Biggest coal-burning power plant in the West is most likely shutting down

The biggest coal-burning power plant in the West is fighting for survival — and despite support from the Trump administration and Republicans in Congress, it appears likely to close next year.

The Navajo Generating Station in northern Arizona is a centerpiece of the economy on the largest Native American reservation in the country, providing hundreds of jobs. But the power plant is also struggling to stay open as local utilities that use its power turn to cheaper, greener energy sources, and it would need a new owner if it's to continue operating.

With the search for an owner stalled and time running short before the plant's current operating deal expires in December 2019, a crucial tribal leader has joined a chorus of those saying the plant is unlikely to survive.

"Right now all the indicators are this plant is going to shut down. It's going to be decommissioned," Russell Begaye, president of the Navajo Nation, said in an interview.

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The Navajo Generating Station has polluted the skies over the reservation for decades, but it's also been key to the financial well-being of the Navajo and neighboring Hopi tribes. The two tribes share in the royalties from the Kayenta coal mine, which supplies the power plant, and also faces closure. The Navajo government gets 22 percent of its revenue from the operation, while the Hopi's budget is more than 85 percent dependent on coal power. The power plant and the mine also provide 725 jobs, most of them filled by Navajos.

The fate of the power plant is an important test case of President Donald Trump's promise to preserve coal jobs.

Peabody Energy, the biggest coal miner in the U.S., and its investment banking firm, Lazard, are leading the fight to keep the Navajo Generating Station open. Peabody, which runs the Kayenta mine, has been working with Trump's Interior Department to try to find utilities or other customers to take the plant's power, agreements that would make the plant more attractive to a new owner. The Environmental Protection Agency has helped out, too, agreeing to accept a less expensive plan for controlling emissions from the plant, according to a Lazard representative.

The White House did not immediately respond to a request for comment.

The 44-year-old power plant, which helps light the Southwest and powers the pumps that send Colorado River water to Tucson and Phoenix, has been the most heavily polluting coal-fired electricity producer in the West. The Sierra Club and other environmental groups have been pushing to close it.

Begaye's comments were noteworthy, first because he had previously spoken with more optimism about keeping the generating station open and second because his remarks broke from the "unified voice" that coal mine representatives have said is needed in their campaign to prolong the life of the power plant.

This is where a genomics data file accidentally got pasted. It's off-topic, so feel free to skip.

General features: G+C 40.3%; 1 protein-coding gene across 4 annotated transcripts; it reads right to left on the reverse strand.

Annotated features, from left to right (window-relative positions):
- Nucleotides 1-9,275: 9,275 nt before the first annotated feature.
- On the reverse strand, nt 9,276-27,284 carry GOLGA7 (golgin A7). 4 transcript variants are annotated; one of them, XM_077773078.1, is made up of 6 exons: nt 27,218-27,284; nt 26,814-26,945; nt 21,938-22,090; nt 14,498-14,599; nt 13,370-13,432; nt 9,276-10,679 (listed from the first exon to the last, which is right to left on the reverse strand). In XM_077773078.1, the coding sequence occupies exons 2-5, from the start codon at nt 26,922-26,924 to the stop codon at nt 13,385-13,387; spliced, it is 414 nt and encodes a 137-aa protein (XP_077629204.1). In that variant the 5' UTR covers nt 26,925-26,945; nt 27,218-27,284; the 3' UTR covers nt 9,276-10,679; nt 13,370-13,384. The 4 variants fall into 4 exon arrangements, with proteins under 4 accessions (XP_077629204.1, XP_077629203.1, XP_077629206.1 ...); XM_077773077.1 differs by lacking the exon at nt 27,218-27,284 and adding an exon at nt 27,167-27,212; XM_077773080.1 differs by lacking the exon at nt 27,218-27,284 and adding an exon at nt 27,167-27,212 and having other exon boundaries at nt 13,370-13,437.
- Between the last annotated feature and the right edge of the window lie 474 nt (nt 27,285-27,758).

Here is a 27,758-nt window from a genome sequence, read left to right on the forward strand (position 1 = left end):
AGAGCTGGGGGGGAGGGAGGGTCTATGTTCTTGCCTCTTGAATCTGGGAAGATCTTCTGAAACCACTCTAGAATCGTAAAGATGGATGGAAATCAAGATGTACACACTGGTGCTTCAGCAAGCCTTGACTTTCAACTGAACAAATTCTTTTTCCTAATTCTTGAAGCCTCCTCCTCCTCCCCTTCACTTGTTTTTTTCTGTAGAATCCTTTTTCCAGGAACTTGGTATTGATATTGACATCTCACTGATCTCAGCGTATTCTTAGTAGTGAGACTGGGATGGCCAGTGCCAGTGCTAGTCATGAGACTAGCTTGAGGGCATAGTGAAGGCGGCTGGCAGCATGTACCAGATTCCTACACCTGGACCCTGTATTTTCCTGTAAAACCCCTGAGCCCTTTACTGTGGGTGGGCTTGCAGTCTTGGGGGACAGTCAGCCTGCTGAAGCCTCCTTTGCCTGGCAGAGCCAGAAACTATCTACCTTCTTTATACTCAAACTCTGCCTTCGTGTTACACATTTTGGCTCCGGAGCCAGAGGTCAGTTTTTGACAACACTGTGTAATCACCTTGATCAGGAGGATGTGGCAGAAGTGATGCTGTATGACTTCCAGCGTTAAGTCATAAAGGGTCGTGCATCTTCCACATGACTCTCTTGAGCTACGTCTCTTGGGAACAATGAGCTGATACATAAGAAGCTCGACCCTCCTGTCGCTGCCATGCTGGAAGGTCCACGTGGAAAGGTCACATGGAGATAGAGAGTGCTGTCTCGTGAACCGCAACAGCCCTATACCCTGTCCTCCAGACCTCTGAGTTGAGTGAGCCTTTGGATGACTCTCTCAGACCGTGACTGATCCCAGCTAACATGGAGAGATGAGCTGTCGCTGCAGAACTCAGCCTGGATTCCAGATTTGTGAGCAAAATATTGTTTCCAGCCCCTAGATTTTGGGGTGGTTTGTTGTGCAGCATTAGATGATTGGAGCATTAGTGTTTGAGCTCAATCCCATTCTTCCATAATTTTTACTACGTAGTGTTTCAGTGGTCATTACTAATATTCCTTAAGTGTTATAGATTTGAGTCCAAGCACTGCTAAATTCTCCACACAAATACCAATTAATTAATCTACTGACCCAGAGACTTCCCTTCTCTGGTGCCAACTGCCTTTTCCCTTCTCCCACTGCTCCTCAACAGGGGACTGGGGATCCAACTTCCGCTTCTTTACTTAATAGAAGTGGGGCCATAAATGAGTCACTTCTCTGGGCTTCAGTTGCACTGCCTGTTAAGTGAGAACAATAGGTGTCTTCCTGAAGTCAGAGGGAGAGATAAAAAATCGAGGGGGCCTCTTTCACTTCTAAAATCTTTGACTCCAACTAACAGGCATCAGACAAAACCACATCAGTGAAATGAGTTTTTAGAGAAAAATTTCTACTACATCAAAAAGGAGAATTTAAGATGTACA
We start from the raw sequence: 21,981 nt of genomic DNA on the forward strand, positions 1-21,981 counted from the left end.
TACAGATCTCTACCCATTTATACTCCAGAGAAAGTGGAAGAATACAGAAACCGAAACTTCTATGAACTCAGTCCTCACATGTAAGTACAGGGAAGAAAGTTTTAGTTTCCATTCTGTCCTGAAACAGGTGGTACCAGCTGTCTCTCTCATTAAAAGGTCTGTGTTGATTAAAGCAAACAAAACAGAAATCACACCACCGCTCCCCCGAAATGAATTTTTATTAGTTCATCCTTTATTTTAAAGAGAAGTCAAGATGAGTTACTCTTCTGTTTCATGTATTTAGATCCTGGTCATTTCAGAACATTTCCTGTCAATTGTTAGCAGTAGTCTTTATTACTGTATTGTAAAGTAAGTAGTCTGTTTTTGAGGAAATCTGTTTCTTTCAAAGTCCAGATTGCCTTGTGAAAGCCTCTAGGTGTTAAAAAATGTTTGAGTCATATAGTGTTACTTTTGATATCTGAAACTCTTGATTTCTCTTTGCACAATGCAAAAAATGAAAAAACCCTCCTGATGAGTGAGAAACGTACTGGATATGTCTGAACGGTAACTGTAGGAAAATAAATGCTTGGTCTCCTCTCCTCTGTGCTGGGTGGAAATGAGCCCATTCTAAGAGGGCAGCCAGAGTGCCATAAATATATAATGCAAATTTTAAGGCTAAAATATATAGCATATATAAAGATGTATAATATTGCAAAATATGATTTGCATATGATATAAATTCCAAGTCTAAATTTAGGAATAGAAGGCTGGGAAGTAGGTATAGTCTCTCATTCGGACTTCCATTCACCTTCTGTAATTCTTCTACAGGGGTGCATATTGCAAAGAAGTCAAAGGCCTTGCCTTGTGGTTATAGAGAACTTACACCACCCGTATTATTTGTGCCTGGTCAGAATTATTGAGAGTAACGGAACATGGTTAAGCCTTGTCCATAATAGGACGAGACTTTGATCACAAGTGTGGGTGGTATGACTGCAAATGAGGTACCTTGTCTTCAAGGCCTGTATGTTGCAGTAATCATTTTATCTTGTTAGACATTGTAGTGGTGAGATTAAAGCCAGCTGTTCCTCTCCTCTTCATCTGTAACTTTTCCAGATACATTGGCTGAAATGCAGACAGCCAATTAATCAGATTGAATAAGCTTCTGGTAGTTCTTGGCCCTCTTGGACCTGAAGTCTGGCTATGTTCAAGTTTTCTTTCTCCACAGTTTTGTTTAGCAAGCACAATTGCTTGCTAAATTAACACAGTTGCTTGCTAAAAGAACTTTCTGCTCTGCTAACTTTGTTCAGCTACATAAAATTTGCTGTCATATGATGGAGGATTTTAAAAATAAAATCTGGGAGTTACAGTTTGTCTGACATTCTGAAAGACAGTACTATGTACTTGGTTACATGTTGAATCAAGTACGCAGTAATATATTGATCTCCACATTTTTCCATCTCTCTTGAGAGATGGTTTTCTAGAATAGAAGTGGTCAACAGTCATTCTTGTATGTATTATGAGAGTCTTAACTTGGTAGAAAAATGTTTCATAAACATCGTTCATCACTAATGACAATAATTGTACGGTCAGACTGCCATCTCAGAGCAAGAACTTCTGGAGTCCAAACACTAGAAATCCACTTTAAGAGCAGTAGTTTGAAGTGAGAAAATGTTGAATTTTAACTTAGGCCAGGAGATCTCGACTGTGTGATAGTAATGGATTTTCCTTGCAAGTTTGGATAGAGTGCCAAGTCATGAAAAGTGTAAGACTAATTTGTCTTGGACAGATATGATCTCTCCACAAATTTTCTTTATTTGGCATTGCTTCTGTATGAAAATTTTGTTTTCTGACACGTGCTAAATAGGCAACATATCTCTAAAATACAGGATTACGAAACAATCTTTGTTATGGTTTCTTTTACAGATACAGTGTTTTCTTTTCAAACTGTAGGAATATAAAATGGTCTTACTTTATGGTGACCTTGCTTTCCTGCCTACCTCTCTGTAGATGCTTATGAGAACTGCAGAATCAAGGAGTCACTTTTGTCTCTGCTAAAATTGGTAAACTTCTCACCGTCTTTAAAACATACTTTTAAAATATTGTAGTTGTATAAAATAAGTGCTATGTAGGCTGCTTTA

Begaye says he believes Peabody's efforts and the federal government's assistance won't be enough to reverse the market forces pushing utilities away from coal. He has criticized the Trump administration for failing to do more to save the Navajo Generating Station, saying in an interview with NBC News last year that the administration had created "a lot of thunder, no rain" in their support of the power plant and coal mine. In his more recent remarks, Begaye added that potential operators of the power plant "are not buying what is being said from the White House."

The tribal leader also flatly rejected another idea designed to make NGS power cheaper and thus more attractive to potential new owners: lowering the royalties that Peabody pays to the Navajo and Hopi for their coal. Begaye said his tribe has been asked too many times in the past to make concessions that allow outsiders to tap its rich natural resources.

Coal-generated electricity has been in retreat around America, as hydraulic fracturing (or "fracking") has lowered the price of natural gas and as utilities increasingly turn to renewable power sources. Doubts about the future of NGS have grown because Peabody has not been able to deliver on its pledge, made six months ago, to line up a new power plant operator by the end of the first quarter of 2018. That date passed last week, without a successor being named.

Peabody, though, says it is still confident about finding a new owner for the power plant. "We are encouraged by the progress Lazard is making to support the transition of the plant to new owners and will continue working with stakeholders to advance all possible steps to keep the plant online well beyond 2019," the mining company said in a statement.

One reason Lazard and Peabody are hopeful is because of their political allies. They predicted that Arizona state regulators will require that state utilities planning to abandon the coal plant keep getting electricity there. There's no indication that will happen anytime soon. But the arguments in favor of the plant's survival will be heard in Washington this week. On Thursday, the House Natural Resources Subcommittee on Energy and Mineral Resources will hold a hearing on the benefits of the 2,250-megawatt Navajo Generating Station.

Begaye, though, believes the Navajo's dependence on industries like coal will ultimately come to an end. "We will make a shift away from natural resource dependency," said Begaye, noting the tribe hopes to turn to technology instead. "We are in a very exciting time for [the] Navajo."